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Oxymoron: Quiet Fog

Jessica Mohandes-Barg questions her ethnicity in relation to Australian Culture. She explores the challenges of fitting in or perhaps standing out alongside her inner-child.


“Quiet wog.” Have you ever heard that saying? I know it’s cruel in nature but nonetheless true. It’s puzzling.


Of course it was a belief I always mocked as a champion for nurture over nature. Maybe this affliction towards nurture stems from the neglected inner child within myself. You see, since I was a child I gripped onto the hope that I could be trusted with a baby polar bear. Logically it made sense that I had the metaphysical capabilities to raise a baby polar bear in the summer heats of Western Sydney to adore and love me simply due to my nurturing capabilities. Mrs. Baby Polar Bear (deep down I knew she was married) would walk with me to school everyday, share my disdain for loud and sweaty boys eating crayons at the back of the class and lie down on the grass littered with bindis with me during recess. We never talked but we were always bound; bound by our blooming and buzzing thoughts.


At some point the idea of Mrs. Baby Polar Bear left, she probably drifted off on some unfortunate sheet of melted ice in the Arctic. Other strange changes preoccupied my time as I grew up, like learning to ride a bike, perpetual sarcasm, the mystery of Tumblr. But the most puzzling of all was learning to drive.


I remember being 16 sitting in a car with a driving instructor who had a painful habit of producing garbled noises out of his mouth (his excuse for small talk). I distinctly remember his astonishment finding out that I was a Christian Iranian, apparently something more obscure and mythical than spotting Big Foot at Bunnings. It took everything in me to not swerve his Toyota into oncoming traffic putting us both out of our misery.


But he told me something.


Something that struck a chord.


“I didn’t know wogs like you exist.”


Of course you can understand my astonishment.


“What do you mean?” I mumbled, my eyes piercing into a telephone pole with the burning desire you only see in the eyes of students in week 12 of uni begging for it all to be over.


“Well, I guess you’re just so quiet. Oh! You don’t shout or use the word yallah like all those other people.”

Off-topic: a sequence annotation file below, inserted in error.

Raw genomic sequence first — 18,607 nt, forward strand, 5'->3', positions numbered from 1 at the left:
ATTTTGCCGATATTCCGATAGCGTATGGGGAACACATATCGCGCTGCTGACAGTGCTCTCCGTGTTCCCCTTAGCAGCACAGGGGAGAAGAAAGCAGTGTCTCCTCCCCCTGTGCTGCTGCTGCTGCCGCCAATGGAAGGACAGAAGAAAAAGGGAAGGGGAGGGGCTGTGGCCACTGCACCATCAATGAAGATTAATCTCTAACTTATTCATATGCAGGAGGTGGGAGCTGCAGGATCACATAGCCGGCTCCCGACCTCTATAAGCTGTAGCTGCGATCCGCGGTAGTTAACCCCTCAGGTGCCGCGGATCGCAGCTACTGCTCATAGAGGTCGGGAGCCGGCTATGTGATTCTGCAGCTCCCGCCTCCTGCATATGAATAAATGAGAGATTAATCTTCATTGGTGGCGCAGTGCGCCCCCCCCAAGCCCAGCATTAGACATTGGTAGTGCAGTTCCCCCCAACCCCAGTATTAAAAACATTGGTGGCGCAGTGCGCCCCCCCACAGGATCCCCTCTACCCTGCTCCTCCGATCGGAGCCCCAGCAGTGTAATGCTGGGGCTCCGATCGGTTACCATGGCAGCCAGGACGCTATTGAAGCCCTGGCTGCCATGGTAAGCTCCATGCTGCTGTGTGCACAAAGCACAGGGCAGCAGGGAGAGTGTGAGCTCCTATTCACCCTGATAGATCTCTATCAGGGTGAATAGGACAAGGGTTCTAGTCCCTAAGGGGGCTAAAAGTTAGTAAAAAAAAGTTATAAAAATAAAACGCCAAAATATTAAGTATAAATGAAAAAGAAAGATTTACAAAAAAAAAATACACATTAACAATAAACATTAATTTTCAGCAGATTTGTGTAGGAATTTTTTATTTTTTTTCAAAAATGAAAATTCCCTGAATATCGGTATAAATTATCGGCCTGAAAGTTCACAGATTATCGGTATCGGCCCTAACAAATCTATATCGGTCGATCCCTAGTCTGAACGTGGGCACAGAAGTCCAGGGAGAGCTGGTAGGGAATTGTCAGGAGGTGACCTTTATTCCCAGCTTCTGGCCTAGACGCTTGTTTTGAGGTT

Those other people. If I’m not those other people, then what type of people could I fit myself into? I feel like this is a great time to let you know that growing up, my parents taught me both Farsi and English, so I never felt excluded. I was the only Middle Eastern kid at my Christian High School but I never even realised until I graduated. In fact, I wrote in my highschool Major Work for English Extension 2 (thanks Mum and Dad for the English skills) about how proud I am of both my Australian and Persian heritage. As hard as it may be for both the whites and ethnics to understand. I’m ashamed to say I’ve never been ashamed of my ethnicity.


In a way I’ve been torn by the fact of the existing dichotomy I am as an Australian. It never mattered how much I punched my puzzle piece, squeezing and bending the cardboard edges to fit in, I was never complete. Even in high school people helped me try to understand.


Maybe it’s internalised racism?


Maybe it’s because you can’t drive and don’t have a car to hoon in? It’s your fault for being mean to your driving instructor.


Maybe it’s because you are white passing?


I mean really white passing. White! Me. No way! No? Surely not, I mean I did tick that box in Naplan that one time… but you’ve got to understand there was no Middle Eastern option, it was either tick ‘white’ or tick ‘other’.


There is nothing worse than being other.


I suppose the saying is right. I am not an Iranian born in Australia who becomes an Australian. I am just an Iranian who was born in Australia. When you have no space to exist you always believe you are taking up too much space. My puzzle piece will never fit in with the thong-wearing Aussies and will also never be squeezed in with the Adidas tracksuit wearing Wogs.


It can be confusing, all these paradoxes and contradictions. It’s hard to know when I stopped being the child raising Mrs. Baby Polar Bear like a single mother and when I woke up and started questioning my identity as another sunburnt Australian.


All I know is that this is my voice, whether I want it or not.

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